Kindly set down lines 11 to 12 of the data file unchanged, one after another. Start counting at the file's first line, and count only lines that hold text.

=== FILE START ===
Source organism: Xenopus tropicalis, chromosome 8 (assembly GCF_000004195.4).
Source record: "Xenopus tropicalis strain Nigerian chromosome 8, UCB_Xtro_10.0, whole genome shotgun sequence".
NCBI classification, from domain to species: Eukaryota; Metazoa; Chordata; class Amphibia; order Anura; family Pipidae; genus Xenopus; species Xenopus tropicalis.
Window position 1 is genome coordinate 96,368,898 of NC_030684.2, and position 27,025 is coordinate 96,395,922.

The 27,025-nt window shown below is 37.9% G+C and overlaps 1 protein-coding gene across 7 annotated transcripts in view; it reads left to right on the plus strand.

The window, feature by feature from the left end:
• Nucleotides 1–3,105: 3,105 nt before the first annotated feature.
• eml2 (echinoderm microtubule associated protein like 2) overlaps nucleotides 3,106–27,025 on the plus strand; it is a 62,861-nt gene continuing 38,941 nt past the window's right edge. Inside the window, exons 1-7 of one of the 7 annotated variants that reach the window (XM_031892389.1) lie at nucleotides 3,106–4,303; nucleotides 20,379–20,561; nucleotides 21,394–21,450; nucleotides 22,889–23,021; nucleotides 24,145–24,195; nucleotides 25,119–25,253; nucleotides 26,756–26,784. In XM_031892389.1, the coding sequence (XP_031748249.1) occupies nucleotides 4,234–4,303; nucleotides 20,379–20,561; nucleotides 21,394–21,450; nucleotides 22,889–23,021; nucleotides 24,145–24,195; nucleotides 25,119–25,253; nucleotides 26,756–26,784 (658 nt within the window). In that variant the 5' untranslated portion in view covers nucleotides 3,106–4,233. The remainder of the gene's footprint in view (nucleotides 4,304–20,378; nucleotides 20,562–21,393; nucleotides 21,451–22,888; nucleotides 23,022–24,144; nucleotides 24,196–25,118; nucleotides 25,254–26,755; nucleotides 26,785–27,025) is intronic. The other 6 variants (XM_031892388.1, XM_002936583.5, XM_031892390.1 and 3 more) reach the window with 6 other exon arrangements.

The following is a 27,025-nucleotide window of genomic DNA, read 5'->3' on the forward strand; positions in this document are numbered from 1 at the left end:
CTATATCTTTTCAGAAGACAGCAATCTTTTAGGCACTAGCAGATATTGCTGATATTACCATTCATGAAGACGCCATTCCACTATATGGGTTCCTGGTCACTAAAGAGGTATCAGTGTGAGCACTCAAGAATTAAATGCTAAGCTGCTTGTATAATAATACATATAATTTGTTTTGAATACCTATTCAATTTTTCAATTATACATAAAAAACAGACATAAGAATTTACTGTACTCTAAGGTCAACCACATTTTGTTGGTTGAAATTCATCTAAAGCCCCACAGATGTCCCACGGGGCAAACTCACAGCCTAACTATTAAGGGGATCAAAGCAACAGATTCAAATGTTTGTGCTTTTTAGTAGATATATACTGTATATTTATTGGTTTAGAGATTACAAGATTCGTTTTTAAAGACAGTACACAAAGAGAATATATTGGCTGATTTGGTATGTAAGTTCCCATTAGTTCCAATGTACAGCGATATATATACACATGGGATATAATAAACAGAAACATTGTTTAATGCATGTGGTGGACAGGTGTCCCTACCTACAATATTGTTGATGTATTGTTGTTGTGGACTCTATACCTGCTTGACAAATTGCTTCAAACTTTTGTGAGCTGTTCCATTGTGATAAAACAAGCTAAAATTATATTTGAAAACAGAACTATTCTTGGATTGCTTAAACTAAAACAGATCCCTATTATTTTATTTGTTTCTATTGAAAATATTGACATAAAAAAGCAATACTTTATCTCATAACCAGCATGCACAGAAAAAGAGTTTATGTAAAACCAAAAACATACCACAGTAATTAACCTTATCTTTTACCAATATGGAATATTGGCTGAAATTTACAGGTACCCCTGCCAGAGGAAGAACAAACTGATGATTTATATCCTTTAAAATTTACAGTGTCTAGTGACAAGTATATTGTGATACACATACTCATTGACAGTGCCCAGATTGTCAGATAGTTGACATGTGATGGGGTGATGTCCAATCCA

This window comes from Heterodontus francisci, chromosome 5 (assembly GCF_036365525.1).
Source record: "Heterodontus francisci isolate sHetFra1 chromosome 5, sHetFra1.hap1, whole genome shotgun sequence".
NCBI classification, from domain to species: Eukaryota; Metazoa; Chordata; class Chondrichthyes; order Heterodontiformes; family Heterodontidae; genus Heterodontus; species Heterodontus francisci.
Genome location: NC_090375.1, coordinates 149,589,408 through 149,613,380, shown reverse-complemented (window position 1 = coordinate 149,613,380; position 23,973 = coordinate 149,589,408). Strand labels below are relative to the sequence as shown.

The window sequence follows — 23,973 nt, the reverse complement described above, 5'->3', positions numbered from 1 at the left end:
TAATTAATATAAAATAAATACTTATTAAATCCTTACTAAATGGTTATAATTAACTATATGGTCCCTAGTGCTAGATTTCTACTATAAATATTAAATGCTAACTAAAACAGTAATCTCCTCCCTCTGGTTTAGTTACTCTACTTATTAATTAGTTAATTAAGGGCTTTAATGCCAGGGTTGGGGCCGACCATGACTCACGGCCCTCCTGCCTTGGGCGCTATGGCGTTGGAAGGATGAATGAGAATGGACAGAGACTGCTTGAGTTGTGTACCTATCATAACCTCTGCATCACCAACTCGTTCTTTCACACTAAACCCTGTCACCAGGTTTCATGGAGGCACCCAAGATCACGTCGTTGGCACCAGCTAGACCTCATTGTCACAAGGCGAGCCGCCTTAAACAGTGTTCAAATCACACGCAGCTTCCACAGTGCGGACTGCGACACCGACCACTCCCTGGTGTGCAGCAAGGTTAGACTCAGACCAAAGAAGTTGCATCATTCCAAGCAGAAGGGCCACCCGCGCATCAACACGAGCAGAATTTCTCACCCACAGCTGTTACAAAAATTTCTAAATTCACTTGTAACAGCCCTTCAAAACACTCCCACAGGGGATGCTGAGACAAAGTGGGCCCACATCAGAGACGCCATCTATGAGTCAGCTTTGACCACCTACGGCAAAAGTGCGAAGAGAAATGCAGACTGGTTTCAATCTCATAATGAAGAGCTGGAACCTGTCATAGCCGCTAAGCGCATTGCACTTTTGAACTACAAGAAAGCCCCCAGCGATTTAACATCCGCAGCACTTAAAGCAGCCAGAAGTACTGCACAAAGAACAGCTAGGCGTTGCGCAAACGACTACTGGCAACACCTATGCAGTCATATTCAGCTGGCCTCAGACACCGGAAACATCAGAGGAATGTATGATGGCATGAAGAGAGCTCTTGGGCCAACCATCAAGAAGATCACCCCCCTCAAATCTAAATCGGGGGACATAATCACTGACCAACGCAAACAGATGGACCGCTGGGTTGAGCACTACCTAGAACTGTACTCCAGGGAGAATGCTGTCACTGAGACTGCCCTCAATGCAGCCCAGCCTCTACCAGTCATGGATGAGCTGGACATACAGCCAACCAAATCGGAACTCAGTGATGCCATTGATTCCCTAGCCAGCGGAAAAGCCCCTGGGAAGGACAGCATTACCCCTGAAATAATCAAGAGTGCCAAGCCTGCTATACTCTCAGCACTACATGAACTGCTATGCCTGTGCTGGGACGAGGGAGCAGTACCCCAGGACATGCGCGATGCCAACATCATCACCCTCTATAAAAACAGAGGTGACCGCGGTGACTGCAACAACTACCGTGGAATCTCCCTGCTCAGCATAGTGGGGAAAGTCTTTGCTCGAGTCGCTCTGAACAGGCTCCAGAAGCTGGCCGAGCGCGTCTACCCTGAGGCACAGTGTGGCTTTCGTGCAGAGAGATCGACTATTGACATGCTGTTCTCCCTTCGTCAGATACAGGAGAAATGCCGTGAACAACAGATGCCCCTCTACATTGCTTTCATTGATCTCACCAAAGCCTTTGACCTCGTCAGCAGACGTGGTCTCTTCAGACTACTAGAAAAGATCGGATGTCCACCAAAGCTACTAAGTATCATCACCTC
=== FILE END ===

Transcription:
This window comes from Heterodontus francisci, chromosome 5 (assembly GCF_036365525.1).
Source record: "Heterodontus francisci isolate sHetFra1 chromosome 5, sHetFra1.hap1, whole genome shotgun sequence".